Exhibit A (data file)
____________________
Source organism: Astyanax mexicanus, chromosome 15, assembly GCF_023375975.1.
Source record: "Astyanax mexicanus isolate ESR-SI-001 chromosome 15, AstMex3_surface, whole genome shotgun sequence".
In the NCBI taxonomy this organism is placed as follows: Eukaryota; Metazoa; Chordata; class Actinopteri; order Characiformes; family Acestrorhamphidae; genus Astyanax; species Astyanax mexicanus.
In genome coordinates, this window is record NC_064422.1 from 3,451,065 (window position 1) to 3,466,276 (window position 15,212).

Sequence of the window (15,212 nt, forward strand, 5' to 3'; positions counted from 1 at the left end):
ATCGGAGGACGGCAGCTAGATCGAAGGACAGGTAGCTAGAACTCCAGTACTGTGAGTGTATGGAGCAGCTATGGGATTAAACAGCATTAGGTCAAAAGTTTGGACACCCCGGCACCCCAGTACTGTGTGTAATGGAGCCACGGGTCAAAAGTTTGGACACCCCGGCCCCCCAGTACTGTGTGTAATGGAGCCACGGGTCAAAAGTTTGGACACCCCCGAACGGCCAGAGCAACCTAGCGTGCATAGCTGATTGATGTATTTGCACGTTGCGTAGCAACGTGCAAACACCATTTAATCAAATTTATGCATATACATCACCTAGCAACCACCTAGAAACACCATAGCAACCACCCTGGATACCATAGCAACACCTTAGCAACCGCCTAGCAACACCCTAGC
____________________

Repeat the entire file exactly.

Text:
Source organism: Astyanax mexicanus, chromosome 15, assembly GCF_023375975.1.
Source record: "Astyanax mexicanus isolate ESR-SI-001 chromosome 15, AstMex3_surface, whole genome shotgun sequence".
In the NCBI taxonomy this organism is placed as follows: Eukaryota; Metazoa; Chordata; class Actinopteri; order Characiformes; family Acestrorhamphidae; genus Astyanax; species Astyanax mexicanus.
In genome coordinates, this window is record NC_064422.1 from 3,451,065 (window position 1) to 3,466,276 (window position 15,212).

Sequence of the window (15,212 nt, forward strand, 5' to 3'; positions counted from 1 at the left end):
ATCGGAGGACGGCAGCTAGATCGAAGGACAGGTAGCTAGAACTCCAGTACTGTGAGTGTATGGAGCAGCTATGGGATTAAACAGCATTAGGTCAAAAGTTTGGACACCCCGGCACCCCAGTACTGTGTGTAATGGAGCCACGGGTCAAAAGTTTGGACACCCCGGCCCCCCAGTACTGTGTGTAATGGAGCCACGGGTCAAAAGTTTGGACACCCCCGAACGGCCAGAGCAACCTAGCGTGCATAGCTGATTGATGTATTTGCACGTTGCGTAGCAACGTGCAAACACCATTTAATCAAATTTATGCATATACATCACCTAGCAACCACCTAGAAACACCATAGCAACCACCCTGGATACCATAGCAACACCTTAGCAACCGCCTAGCAACACCCTAGC